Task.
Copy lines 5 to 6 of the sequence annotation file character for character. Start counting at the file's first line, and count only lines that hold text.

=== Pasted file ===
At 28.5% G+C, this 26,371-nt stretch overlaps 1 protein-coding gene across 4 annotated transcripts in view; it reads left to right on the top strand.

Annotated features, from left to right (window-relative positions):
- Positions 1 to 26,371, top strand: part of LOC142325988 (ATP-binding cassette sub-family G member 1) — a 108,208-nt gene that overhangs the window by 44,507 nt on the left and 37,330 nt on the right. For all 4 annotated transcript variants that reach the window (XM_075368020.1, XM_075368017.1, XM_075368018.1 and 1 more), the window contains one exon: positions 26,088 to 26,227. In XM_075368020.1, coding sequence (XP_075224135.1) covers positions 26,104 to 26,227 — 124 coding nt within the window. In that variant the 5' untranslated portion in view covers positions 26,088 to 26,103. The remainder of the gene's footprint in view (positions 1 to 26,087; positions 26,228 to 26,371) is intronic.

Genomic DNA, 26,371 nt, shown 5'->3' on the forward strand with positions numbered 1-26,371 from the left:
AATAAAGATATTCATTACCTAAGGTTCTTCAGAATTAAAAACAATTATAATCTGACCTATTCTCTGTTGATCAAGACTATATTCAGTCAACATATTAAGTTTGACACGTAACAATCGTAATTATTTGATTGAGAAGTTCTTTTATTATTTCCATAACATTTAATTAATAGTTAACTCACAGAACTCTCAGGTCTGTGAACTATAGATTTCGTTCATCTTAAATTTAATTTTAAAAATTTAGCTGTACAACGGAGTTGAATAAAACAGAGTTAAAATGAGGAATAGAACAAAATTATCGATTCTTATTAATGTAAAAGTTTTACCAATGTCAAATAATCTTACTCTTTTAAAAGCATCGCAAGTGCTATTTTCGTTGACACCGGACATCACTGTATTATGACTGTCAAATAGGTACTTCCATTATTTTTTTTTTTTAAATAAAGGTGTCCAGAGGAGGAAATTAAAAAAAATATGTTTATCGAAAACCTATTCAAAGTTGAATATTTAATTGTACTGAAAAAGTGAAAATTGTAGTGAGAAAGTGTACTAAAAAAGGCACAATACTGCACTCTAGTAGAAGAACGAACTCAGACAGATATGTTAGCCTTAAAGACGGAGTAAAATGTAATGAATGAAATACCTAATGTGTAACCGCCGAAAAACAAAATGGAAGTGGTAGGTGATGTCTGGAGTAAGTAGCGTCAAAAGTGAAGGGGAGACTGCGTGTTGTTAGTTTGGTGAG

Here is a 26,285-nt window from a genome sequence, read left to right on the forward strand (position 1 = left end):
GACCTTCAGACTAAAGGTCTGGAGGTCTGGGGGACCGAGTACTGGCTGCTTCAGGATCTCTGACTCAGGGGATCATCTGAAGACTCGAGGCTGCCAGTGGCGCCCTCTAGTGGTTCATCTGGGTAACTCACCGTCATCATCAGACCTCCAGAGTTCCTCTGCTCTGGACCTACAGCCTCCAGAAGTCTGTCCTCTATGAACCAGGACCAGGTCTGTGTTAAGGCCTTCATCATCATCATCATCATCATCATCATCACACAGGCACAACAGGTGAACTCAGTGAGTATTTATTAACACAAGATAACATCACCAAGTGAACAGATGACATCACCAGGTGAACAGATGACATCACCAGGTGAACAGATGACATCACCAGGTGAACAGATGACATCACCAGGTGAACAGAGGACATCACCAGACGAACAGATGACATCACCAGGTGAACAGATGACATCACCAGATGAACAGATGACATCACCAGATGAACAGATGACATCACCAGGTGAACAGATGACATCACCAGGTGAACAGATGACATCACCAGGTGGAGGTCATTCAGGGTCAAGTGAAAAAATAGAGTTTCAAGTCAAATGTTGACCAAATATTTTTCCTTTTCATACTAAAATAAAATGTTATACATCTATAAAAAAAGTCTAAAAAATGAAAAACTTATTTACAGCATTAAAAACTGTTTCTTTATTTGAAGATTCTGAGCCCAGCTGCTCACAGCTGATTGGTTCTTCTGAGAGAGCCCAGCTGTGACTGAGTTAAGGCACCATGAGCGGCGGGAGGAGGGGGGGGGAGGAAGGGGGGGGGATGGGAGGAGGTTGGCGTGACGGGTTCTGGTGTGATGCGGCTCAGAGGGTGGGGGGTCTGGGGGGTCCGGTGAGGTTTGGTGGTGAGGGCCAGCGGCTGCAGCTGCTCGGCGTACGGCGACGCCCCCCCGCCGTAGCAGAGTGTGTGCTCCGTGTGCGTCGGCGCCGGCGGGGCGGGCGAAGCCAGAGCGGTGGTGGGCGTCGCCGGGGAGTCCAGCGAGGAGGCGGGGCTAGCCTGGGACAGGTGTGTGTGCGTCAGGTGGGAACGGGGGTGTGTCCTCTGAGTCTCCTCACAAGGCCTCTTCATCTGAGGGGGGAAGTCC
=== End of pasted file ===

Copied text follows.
AATAAAGATATTCATTACCTAAGGTTCTTCAGAATTAAAAACAATTATAATCTGACCTATTCTCTGTTGATCAAGACTATATTCAGTCAACATATTAAGTTTGACACGTAACAATCGTAATTATTTGATTGAGAAGTTCTTTTATTATTTCCATAACATTTAATTAATAGTTAACTCACAGAACTCTCAGGTCTGTGAACTATAGATTTCGTTCATCTTAAATTTAATTTTAAAAATTTAGCTGTACAACGGAGTTGAATAAAACAGAGTTAAAATGAGGAATAGAACAAAATTATCGATTCTTATTAATGTAAAAGTTTTACCAATGTCAAATAATCTTACTCTTTTAAAAGCATCGCAAGTGCTATTTTCGTTGACACCGGACATCACTGTATTATGACTGTCAAATAGGTACTTCCATTATTTTTTTTTTTTAAATAAAGGTGTCCAGAGGAGGAAATTAAAAAAAATATGTTTATCGAAAACCTATTCAAAGTTGAATATTTAATTGTACTGAAAAAGTGAAAATTGTAGTGAGAAAGTGTACTAAAAAAGGCACAATACTGCACTCTAGTAGAAGAACGAACTCAGACAGATATGTTAGCCTTAAAGACGGAGTAAAATGTAATGAATGAAATACCTAATGTGTAACCGCCGAAAAACAAAATGGAAGTGGTAGGTGATGTCTGGAGTAAGTAGCGTCAAAAGTGAAGGGGAGACTGCGTGTTGTTAGTTTGGTGAG

Here is a 26,285-nt window from a genome sequence, read left to right on the forward strand (position 1 = left end):